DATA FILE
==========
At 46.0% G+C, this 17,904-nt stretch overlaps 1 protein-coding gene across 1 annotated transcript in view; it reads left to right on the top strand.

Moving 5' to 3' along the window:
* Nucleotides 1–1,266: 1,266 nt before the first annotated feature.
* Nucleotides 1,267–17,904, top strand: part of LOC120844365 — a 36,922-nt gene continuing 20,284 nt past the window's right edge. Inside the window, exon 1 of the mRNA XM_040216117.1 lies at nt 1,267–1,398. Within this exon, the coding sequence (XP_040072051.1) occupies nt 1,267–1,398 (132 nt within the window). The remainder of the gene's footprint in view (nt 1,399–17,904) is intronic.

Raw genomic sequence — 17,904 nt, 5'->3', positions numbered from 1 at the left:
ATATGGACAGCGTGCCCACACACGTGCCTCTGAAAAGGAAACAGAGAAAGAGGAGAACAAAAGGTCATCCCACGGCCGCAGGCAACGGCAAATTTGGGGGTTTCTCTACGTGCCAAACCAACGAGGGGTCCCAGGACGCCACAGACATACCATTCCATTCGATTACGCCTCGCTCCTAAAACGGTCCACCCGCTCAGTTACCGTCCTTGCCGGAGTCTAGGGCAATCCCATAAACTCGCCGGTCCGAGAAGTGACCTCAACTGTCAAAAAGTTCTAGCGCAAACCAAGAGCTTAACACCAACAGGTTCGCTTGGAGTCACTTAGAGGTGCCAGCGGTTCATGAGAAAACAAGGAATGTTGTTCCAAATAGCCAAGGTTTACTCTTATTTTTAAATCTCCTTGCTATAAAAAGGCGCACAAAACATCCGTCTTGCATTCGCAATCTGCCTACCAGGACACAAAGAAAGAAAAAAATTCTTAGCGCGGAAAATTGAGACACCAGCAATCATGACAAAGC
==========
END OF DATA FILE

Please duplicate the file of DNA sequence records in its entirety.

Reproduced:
At 46.0% G+C, this 17,904-nt stretch overlaps 1 protein-coding gene across 1 annotated transcript in view; it reads left to right on the top strand.

Moving 5' to 3' along the window:
* Nucleotides 1–1,266: 1,266 nt before the first annotated feature.
* Nucleotides 1,267–17,904, top strand: part of LOC120844365 — a 36,922-nt gene continuing 20,284 nt past the window's right edge. Inside the window, exon 1 of the mRNA XM_040216117.1 lies at nt 1,267–1,398. Within this exon, the coding sequence (XP_040072051.1) occupies nt 1,267–1,398 (132 nt within the window). The remainder of the gene's footprint in view (nt 1,399–17,904) is intronic.

Raw genomic sequence — 17,904 nt, 5'->3', positions numbered from 1 at the left:
ATATGGACAGCGTGCCCACACACGTGCCTCTGAAAAGGAAACAGAGAAAGAGGAGAACAAAAGGTCATCCCACGGCCGCAGGCAACGGCAAATTTGGGGGTTTCTCTACGTGCCAAACCAACGAGGGGTCCCAGGACGCCACAGACATACCATTCCATTCGATTACGCCTCGCTCCTAAAACGGTCCACCCGCTCAGTTACCGTCCTTGCCGGAGTCTAGGGCAATCCCATAAACTCGCCGGTCCGAGAAGTGACCTCAACTGTCAAAAAGTTCTAGCGCAAACCAAGAGCTTAACACCAACAGGTTCGCTTGGAGTCACTTAGAGGTGCCAGCGGTTCATGAGAAAACAAGGAATGTTGTTCCAAATAGCCAAGGTTTACTCTTATTTTTAAATCTCCTTGCTATAAAAAGGCGCACAAAACATCCGTCTTGCATTCGCAATCTGCCTACCAGGACACAAAGAAAGAAAAAAATTCTTAGCGCGGAAAATTGAGACACCAGCAATCATGACAAAGC